It is therefore economically and socially paramount for us to challenge the Australian Government’s policies on the mitigation of climate change to ensure economic stability and to maintain the health of all Australians. Thus far, the leading solution in Australia against climate change was the 2010 Labour Government Emissions Trading Scheme (ETS). ETS refers to a process where the government issues tradeable permits. These permits limit companies to a certain volume of greenhouse-gas emissions.
Unfortunately, the Labour Government pushed for an Australian ETS without explaining the potential social costs of global warming for the country in the future. Emerging as a result of the Australian ETS, the carbon tax, though only directed at large companies such as electricity providers that rely on carbon-intensive coal to produce cheap energy, ultimately impacted households and small businesses. Goods and services that were by-products of the then taxed coal all increased. Ultimately, public support declined. Whilst 68 per cent of people viewed climate change as a highly relevant issue in 2006, this number dropped to just 40 per cent in 2013. Therefore, educating Australians on the social costs of maintaining coal production to feed domestic and overseas consumption may be able to promote public support for the mitigation of climate change, and hopefully deter Australia from carbon lock-in. Citizens must be empowered with the knowledge of the social costs, and the skills and confidence to push for change towards becoming a zero-carbon nation. Citizens can then use this knowledge to demand the reimplementation of the Australian ETS that was repealed in 2014. The challenge to change the Government’s stance on climate change is not easy. However, only with a large national backing that demands an ETS would the Australian Government be likely to finally act.
With an ETS, Australia has a chance of breaking the carbon lock-in. Currently, we are stuck in a “technological trajectory,” meaning that as fossil-fuel based technologies are known to reap substantial financial returns, research money continuously feeds into coal-based energy sources, so the existing product is improved. Furthermore, the Australian Government does not want to decarbonise even with the decline in consumption by main exporting countries due to the short-sighted benefits of “job creation and for the signals it provides to potential investors in the region.”  Meanwhile, alternative renewable energy sources, which have yet to prove their potential to increase financial gains, symbolise a gamble for potential funders, and therefore have little chance to obtain funds and to become more efficient and profitable. However, the ETS would help ensure that coal-based production would experience increased production prices, and thus, spur on research in these alternative sectors as investors seek for more profitable avenues.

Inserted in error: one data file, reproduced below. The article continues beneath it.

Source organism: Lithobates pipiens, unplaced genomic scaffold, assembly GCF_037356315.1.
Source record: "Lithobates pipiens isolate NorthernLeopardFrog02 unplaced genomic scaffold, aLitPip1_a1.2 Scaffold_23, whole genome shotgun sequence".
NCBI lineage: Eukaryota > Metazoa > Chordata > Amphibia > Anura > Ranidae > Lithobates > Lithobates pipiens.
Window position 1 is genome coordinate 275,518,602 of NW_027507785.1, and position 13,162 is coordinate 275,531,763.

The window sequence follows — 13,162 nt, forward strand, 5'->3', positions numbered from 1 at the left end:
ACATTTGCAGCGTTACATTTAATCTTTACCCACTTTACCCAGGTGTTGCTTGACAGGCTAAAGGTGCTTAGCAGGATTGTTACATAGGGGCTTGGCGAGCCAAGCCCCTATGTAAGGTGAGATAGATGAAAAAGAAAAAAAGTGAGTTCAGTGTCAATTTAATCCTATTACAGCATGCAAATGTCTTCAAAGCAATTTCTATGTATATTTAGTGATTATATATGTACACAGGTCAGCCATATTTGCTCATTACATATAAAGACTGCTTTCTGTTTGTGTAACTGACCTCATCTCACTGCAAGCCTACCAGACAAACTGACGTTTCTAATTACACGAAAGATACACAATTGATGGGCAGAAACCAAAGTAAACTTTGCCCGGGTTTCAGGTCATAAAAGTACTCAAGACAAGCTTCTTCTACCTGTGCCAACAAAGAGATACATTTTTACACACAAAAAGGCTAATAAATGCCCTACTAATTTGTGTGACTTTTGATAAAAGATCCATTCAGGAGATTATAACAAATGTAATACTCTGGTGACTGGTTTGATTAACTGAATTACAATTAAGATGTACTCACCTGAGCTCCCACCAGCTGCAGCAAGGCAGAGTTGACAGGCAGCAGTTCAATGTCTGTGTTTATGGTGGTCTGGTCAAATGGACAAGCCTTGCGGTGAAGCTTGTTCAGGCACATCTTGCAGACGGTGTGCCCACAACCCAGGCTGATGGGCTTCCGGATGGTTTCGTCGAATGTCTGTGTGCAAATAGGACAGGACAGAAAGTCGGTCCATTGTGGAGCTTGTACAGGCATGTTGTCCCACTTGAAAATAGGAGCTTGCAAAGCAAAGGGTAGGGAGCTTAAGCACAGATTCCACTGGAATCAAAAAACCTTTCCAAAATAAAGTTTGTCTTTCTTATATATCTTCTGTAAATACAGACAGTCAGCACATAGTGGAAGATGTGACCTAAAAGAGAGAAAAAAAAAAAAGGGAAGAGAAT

As early research in renewable energy would help discover modes of producing alternative energies at increasingly cheaper prices, research would help boost confidence in the country, and targets and trajectories to decrease emissions would become more ambitious. Research would help prevent Australia from being forced to make a fast transition that would interrupt social reproduction. For example, 25 per cent of Victoria’s energy supply was lost with the closing of the Hazelwood power station early 2017. The plant was aged and would require $400 million in repairs, which the owner deemed unviable. This sudden loss of energy means that during the summer, the increased demand of energy will not match the smaller supply, leading to power shortages that are expected to continue for four years. This supply issue could potentially have been mitigated had greater research into renewables been encouraged.
Furthermore, early research can ensure that the nation is fully equipped to adapt to climate change, such as by finding infrastructure designs that are more efficient in keeping occupants cool to decrease the effects of heat waves. Additionally, the exportation of newly developed renewable technologies would be possible. Australia has the potential to contribute to the electricity generation market, as Australia has an abundant source of solar and geothermal energy. Additionally, hydrogen exports to power vehicles is now a possibility. Liquid hydrogen is difficult to transport over long distances as it has a low density, but as discovered by the Commonwealth Scientific and Industrial Research Organisation (CSIRO), using ammonia can form a higher hydrogen density, making the substance transportable. These sources would help secure Australia’s future economy while the nation makes the switch from fossil fuel-based energy to renewables.
Through examining the Australian Government’s support of the coal industry in contrast to the renewable energy movement in China, India, and Japan, it is evident that Australia must begin to alter its dominant power source. As noted, the threat that global warming brings, such as heat waves, would be costly to the health of Australians and the economy at a time when we would be vulnerable due to economic losses from declining demand for Australian coal. An ETS, therefore, holds the potential to smooth Australia’s transition over to renewables in manageable increments. Furthermore, if Australia is to secure continual financial growth, research must now expand further into the renewable sector to explore prospective renewable energy for exportation as well as domestic use.
By Kayla Slade